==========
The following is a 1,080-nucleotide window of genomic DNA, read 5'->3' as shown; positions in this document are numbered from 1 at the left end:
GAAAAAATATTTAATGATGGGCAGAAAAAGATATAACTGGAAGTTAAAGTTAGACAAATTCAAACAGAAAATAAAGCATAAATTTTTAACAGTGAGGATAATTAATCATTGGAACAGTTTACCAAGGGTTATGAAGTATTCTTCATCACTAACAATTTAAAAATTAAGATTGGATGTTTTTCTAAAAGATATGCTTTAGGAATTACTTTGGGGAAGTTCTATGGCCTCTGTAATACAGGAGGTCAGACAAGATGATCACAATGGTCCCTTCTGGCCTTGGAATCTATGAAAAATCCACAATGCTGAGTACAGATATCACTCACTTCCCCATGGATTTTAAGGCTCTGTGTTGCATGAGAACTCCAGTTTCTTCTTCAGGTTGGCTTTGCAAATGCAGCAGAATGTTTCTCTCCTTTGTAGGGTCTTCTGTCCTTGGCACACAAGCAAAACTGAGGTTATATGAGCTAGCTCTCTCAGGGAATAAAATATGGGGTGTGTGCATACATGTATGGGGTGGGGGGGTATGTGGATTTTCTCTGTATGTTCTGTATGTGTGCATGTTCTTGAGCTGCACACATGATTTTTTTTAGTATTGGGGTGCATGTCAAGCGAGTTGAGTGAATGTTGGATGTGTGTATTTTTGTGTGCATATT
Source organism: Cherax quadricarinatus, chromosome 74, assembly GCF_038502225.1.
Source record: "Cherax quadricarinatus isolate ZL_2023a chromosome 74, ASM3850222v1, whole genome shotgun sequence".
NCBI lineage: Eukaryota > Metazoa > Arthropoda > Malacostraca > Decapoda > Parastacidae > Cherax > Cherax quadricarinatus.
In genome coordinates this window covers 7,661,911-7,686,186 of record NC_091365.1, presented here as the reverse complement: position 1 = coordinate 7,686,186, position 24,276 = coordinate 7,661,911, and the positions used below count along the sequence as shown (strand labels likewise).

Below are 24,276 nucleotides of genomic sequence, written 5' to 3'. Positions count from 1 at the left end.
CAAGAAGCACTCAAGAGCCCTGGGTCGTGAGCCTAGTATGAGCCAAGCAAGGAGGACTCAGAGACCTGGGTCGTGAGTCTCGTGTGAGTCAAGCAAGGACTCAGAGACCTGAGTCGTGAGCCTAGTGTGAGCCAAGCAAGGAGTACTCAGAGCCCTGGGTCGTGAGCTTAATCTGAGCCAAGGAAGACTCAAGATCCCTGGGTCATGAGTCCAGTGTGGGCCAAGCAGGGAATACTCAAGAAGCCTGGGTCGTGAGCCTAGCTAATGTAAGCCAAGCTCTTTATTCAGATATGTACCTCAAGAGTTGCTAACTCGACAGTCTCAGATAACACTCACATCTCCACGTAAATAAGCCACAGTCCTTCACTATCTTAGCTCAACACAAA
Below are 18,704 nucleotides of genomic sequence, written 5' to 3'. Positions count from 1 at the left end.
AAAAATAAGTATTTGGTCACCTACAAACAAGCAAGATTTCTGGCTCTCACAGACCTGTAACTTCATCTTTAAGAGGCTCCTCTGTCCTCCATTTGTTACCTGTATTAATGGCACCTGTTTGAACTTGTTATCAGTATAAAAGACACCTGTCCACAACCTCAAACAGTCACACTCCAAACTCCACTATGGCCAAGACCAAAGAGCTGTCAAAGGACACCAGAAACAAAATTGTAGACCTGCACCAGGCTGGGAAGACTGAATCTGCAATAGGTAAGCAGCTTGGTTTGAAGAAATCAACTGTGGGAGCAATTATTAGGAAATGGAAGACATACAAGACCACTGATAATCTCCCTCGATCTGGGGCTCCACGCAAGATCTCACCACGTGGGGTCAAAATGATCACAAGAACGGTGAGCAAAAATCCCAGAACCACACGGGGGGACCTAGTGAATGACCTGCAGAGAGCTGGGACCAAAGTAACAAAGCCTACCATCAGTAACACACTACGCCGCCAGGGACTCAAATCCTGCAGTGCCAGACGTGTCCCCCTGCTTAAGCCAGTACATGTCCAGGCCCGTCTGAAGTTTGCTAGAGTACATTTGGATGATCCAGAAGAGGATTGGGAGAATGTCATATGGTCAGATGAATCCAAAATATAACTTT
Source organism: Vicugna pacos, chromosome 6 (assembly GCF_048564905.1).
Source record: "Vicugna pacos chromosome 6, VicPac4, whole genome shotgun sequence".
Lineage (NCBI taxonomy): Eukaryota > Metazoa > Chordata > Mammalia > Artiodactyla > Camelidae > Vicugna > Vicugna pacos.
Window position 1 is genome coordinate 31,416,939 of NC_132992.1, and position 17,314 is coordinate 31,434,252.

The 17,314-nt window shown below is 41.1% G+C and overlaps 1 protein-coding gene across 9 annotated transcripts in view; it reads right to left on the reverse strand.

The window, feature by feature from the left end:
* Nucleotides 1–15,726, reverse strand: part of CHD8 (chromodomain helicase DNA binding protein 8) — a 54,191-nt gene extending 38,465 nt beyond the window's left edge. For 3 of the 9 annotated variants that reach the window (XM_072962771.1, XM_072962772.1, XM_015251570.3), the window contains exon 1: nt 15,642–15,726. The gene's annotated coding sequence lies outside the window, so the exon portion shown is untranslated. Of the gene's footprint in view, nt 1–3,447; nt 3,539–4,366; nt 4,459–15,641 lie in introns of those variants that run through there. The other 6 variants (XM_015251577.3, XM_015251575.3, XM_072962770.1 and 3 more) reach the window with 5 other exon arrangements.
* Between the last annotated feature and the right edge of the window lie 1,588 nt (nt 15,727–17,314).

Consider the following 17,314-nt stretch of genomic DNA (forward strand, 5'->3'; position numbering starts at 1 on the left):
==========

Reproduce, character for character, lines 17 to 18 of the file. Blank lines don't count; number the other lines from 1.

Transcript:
* Nucleotides 1–15,726, reverse strand: part of CHD8 (chromodomain helicase DNA binding protein 8) — a 54,191-nt gene extending 38,465 nt beyond the window's left edge. For 3 of the 9 annotated variants that reach the window (XM_072962771.1, XM_072962772.1, XM_015251570.3), the window contains exon 1: nt 15,642–15,726. The gene's annotated coding sequence lies outside the window, so the exon portion shown is untranslated. Of the gene's footprint in view, nt 1–3,447; nt 3,539–4,366; nt 4,459–15,641 lie in introns of those variants that run through there. The other 6 variants (XM_015251577.3, XM_015251575.3, XM_072962770.1 and 3 more) reach the window with 5 other exon arrangements.
* Between the last annotated feature and the right edge of the window lie 1,588 nt (nt 15,727–17,314).